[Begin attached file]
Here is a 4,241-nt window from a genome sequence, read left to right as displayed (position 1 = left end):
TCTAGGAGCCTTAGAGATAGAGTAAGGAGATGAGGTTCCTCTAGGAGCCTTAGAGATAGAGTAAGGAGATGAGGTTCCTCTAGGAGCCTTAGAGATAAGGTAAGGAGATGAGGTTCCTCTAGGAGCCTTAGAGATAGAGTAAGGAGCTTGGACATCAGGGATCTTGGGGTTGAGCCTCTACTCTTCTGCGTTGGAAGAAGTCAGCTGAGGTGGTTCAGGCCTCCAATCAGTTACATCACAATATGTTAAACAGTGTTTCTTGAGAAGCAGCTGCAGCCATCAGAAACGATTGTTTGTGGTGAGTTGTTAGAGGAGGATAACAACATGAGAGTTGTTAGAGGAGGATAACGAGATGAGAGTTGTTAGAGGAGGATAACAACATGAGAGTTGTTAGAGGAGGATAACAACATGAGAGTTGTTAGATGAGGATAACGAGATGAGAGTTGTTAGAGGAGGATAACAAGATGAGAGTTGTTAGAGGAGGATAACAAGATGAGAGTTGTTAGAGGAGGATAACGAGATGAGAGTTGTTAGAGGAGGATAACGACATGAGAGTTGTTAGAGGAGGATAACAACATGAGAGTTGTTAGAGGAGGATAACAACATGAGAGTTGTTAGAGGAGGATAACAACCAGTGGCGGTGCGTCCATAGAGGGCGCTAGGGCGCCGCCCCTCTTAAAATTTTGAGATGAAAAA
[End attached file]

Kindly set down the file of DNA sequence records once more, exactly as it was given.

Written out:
Here is a 4,241-nt window from a genome sequence, read left to right as displayed (position 1 = left end):
TCTAGGAGCCTTAGAGATAGAGTAAGGAGATGAGGTTCCTCTAGGAGCCTTAGAGATAGAGTAAGGAGATGAGGTTCCTCTAGGAGCCTTAGAGATAAGGTAAGGAGATGAGGTTCCTCTAGGAGCCTTAGAGATAGAGTAAGGAGCTTGGACATCAGGGATCTTGGGGTTGAGCCTCTACTCTTCTGCGTTGGAAGAAGTCAGCTGAGGTGGTTCAGGCCTCCAATCAGTTACATCACAATATGTTAAACAGTGTTTCTTGAGAAGCAGCTGCAGCCATCAGAAACGATTGTTTGTGGTGAGTTGTTAGAGGAGGATAACAACATGAGAGTTGTTAGAGGAGGATAACGAGATGAGAGTTGTTAGAGGAGGATAACAACATGAGAGTTGTTAGAGGAGGATAACAACATGAGAGTTGTTAGATGAGGATAACGAGATGAGAGTTGTTAGAGGAGGATAACAAGATGAGAGTTGTTAGAGGAGGATAACAAGATGAGAGTTGTTAGAGGAGGATAACGAGATGAGAGTTGTTAGAGGAGGATAACGACATGAGAGTTGTTAGAGGAGGATAACAACATGAGAGTTGTTAGAGGAGGATAACAACATGAGAGTTGTTAGAGGAGGATAACAACCAGTGGCGGTGCGTCCATAGAGGGCGCTAGGGCGCCGCCCCTCTTAAAATTTTGAGATGAAAAA